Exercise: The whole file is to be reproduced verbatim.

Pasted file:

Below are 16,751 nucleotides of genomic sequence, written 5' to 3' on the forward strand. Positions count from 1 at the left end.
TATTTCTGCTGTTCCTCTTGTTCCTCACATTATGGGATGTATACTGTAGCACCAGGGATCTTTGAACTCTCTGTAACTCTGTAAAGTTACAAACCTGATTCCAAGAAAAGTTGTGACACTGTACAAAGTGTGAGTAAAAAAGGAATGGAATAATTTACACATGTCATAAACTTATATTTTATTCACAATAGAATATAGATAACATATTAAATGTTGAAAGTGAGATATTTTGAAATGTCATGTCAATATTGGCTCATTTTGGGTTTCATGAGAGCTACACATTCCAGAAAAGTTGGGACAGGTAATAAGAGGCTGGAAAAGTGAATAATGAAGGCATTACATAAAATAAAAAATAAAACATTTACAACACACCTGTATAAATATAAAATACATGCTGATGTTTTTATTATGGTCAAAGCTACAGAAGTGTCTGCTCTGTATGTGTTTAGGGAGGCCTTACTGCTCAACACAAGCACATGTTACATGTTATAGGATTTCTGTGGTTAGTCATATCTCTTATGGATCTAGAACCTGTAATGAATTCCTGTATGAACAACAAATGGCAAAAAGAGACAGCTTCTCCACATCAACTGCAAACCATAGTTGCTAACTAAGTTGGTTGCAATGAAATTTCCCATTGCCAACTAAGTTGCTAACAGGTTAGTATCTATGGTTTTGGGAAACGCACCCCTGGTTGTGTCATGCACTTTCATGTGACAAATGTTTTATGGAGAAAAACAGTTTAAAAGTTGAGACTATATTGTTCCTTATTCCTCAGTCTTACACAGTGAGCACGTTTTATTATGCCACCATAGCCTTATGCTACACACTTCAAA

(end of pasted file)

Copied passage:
Below are 16,751 nucleotides of genomic sequence, written 5' to 3' on the forward strand. Positions count from 1 at the left end.
TATTTCTGCTGTTCCTCTTGTTCCTCACATTATGGGATGTATACTGTAGCACCAGGGATCTTTGAACTCTCTGTAACTCTGTAAAGTTACAAACCTGATTCCAAGAAAAGTTGTGACACTGTACAAAGTGTGAGTAAAAAAGGAATGGAATAATTTACACATGTCATAAACTTATATTTTATTCACAATAGAATATAGATAACATATTAAATGTTGAAAGTGAGATATTTTGAAATGTCATGTCAATATTGGCTCATTTTGGGTTTCATGAGAGCTACACATTCCAGAAAAGTTGGGACAGGTAATAAGAGGCTGGAAAAGTGAATAATGAAGGCATTACATAAAATAAAAAATAAAACATTTACAACACACCTGTATAAATATAAAATACATGCTGATGTTTTTATTATGGTCAAAGCTACAGAAGTGTCTGCTCTGTATGTGTTTAGGGAGGCCTTACTGCTCAACACAAGCACATGTTACATGTTATAGGATTTCTGTGGTTAGTCATATCTCTTATGGATCTAGAACCTGTAATGAATTCCTGTATGAACAACAAATGGCAAAAAGAGACAGCTTCTCCACATCAACTGCAAACCATAGTTGCTAACTAAGTTGGTTGCAATGAAATTTCCCATTGCCAACTAAGTTGCTAACAGGTTAGTATCTATGGTTTTGGGAAACGCACCCCTGGTTGTGTCATGCACTTTCATGTGACAAATGTTTTATGGAGAAAAACAGTTTAAAAGTTGAGACTATATTGTTCCTTATTCCTCAGTCTTACACAGTGAGCACGTTTTATTATGCCACCATAGCCTTATGCTACACACTTCAAA